MTV - March 26, 2003
Walid and Saif haven't seen or spoken to their friends in days. They haven't watched a movie or surfed the Net, either. In fact, they've hardly gone out of their parents' sight or left their houses at all in five days.
Walid and Saif aren't being grounded for a poor report card or missing curfew. Walid and Saif live in Baghdad.
"It's scary," said 21-year-old Saif over the telephone on Monday. "We're in a war. We're afraid of bombing."
"No one can leave the house," Walid, 17, explained. "It's too dangerous."
Walid and Saif live in residential neighborhoods in the Iraq capital, and when bombs and missiles began to drop overhead in the pre-dawn hours Thursday, they braced themselves in their homes. They couldn't see the exploding targets of the U.S.-led air strike, but the sounds — sounds they have heard in the skies before — were unmistakable. Their city was under attack.
They claim that little damage has been done to their neighborhood, though Saif said his neighbors found a piece of a missile in their yard. He hasn't left the house since Friday's "shock & awe" air raid.
"In my home, there's no getting out," Saif said. "I'm just at home with my family talking. Nothing except sitting at home."
MTV News' Gideon Yago spoke with Walid while the massive attack was underway. They were able to talk for only 37 seconds before the line cut out, and the worst was feared. Three days later, contact was re-established and worries about Walid's safety subsided for the time being.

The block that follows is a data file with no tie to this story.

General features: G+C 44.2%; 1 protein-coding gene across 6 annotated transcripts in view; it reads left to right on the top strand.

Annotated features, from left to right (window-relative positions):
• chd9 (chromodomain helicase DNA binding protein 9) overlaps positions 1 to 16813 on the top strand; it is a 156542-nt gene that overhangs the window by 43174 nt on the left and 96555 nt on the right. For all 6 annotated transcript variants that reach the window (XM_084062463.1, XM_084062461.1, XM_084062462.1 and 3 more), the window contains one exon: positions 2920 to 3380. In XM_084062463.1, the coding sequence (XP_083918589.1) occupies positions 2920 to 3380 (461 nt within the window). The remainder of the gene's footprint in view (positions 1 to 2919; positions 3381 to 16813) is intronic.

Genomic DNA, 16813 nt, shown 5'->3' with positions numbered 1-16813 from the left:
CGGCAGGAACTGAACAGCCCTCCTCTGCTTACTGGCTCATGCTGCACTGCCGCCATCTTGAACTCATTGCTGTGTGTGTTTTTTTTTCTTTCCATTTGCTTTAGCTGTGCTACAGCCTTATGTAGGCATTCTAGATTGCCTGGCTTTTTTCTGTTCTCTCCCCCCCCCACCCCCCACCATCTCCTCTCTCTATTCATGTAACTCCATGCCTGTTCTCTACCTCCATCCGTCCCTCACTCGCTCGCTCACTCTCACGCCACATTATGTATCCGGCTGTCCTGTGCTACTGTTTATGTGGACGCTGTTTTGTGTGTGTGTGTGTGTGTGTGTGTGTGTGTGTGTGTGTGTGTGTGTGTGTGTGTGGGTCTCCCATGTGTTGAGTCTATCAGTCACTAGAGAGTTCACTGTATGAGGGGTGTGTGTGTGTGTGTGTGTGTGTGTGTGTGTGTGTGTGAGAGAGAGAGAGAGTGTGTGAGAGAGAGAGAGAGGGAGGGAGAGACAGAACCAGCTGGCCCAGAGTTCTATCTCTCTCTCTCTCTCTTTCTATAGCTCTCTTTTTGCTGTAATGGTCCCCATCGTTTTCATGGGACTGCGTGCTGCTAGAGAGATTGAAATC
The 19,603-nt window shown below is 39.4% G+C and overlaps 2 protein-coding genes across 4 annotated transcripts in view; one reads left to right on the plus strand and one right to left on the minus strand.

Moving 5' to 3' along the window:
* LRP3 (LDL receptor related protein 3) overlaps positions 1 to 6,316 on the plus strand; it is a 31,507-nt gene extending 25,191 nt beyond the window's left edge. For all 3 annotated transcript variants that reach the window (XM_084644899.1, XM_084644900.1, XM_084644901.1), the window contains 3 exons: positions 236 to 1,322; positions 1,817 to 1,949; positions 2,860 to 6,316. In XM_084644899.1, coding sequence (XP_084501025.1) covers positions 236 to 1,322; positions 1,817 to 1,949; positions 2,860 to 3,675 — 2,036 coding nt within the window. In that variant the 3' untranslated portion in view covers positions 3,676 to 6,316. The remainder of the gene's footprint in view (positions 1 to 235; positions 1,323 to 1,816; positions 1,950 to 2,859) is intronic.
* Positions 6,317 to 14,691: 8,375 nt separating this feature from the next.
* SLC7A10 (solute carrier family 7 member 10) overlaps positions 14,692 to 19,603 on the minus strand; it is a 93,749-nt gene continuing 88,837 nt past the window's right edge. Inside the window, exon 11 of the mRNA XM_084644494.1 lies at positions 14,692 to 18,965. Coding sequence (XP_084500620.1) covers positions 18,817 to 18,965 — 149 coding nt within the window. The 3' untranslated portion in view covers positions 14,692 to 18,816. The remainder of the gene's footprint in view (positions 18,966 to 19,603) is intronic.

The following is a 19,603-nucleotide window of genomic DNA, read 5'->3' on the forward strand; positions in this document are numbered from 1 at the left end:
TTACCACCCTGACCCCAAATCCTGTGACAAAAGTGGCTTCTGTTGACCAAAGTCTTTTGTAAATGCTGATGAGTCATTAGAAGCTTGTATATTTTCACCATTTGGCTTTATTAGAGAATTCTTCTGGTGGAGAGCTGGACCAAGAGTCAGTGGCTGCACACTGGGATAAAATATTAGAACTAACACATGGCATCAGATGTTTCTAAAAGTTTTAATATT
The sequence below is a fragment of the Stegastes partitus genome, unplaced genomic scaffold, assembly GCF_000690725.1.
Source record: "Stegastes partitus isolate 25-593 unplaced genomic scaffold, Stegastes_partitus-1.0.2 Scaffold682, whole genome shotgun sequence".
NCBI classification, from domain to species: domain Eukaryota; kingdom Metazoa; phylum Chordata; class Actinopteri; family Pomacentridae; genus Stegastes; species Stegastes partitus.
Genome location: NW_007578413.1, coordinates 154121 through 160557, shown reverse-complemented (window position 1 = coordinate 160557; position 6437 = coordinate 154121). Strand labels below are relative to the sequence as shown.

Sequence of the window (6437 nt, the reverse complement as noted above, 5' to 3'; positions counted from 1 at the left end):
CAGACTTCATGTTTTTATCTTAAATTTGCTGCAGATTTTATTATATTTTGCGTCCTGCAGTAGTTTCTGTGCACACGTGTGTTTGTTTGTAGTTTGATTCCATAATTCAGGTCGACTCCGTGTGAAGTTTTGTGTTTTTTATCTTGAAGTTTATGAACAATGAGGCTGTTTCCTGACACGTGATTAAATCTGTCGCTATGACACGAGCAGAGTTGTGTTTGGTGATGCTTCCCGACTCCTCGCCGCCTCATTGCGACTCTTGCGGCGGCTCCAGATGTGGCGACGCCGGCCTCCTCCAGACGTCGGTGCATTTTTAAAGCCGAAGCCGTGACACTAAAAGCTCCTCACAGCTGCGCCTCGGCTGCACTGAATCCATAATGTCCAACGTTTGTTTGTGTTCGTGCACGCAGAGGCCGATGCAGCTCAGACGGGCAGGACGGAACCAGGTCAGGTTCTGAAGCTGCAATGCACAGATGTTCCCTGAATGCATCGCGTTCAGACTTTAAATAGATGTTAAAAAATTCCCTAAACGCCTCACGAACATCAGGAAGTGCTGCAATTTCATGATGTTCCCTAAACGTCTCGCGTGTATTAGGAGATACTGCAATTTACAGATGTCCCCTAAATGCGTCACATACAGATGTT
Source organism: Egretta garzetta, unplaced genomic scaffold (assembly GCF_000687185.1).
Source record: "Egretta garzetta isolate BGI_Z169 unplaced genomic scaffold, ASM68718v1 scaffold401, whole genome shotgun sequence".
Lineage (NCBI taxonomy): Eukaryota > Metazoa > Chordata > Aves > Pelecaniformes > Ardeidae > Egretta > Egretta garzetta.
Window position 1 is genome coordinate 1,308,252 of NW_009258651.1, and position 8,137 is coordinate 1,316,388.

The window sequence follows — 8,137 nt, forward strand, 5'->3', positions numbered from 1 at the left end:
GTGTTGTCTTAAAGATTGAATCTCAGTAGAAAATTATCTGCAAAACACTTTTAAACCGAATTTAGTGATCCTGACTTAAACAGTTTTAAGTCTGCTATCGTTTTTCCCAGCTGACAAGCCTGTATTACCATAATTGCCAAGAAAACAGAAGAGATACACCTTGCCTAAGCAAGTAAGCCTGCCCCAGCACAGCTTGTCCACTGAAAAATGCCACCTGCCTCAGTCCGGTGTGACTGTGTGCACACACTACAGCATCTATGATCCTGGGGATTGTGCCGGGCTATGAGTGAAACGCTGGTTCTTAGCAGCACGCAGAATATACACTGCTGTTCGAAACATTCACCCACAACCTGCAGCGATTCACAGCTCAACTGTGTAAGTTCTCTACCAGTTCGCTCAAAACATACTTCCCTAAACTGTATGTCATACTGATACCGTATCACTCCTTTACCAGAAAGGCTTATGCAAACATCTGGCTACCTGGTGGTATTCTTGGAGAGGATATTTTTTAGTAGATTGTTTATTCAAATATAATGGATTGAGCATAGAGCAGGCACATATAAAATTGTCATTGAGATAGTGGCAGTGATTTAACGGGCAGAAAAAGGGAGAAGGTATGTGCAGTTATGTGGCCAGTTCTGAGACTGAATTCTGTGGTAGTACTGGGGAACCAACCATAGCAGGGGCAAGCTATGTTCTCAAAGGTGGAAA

"For some people, it was really horrible," Walid said of the days following Friday's attack, "because it's getting worse day after day."
Walid seemed to be handling the situation without much panic, surprising given that his father is in the military.
"I don't know, but I have a feeling he's going to make it," he said, with little else to cling to.
Walid's three younger brothers, however, aren't so calm.
"Children, when they hear these loud sounds and rockets and all these bombs, they are going to be afraid," he said. "So it's hard to comfort them and to tell them that everything is going to be all right."
Both Walid and Saif are trying to make the most of their very unfortunate situation by listening to music and reading books. They've been keeping themselves informed about the war through Iraqi and Iranian TV. And they do a lot of praying.
Walid is in a band, but his dreams of rock stardom have been replaced with prayers that his guitar player, an Iraqi soldier, can soon trade his rifle for a six-string.
"I'm really worried about him," Walid said. "He's a soldier, so, you know, he might get killed."
In such difficult times, it's hard to speculate on the future. "Will a resolution be reached?" often takes a backseat to "Will I make it through another day?"
"No one can tell, it's kind of a mystery," Walid said when asked when he thinks the war will subside. "Every day, something new just appears ... No one knows what's going to happen. Absolutely no one.
"Maybe you will know," he said to MTV News' John Norris on the phone, "because your government made the situation over here, but we don't. We're just defending ourselves."
MTV News first met Saif and Walid in late February, through the television show "Bridge to Baghdad" (www.bridgetobaghdad.org). The program, a DCTV and "Chat the Planet" special that was co-produced by NextNext Entertainment, can be seen on satellite TV channel Worldlink TV on Sunday at 6 p.m. ET.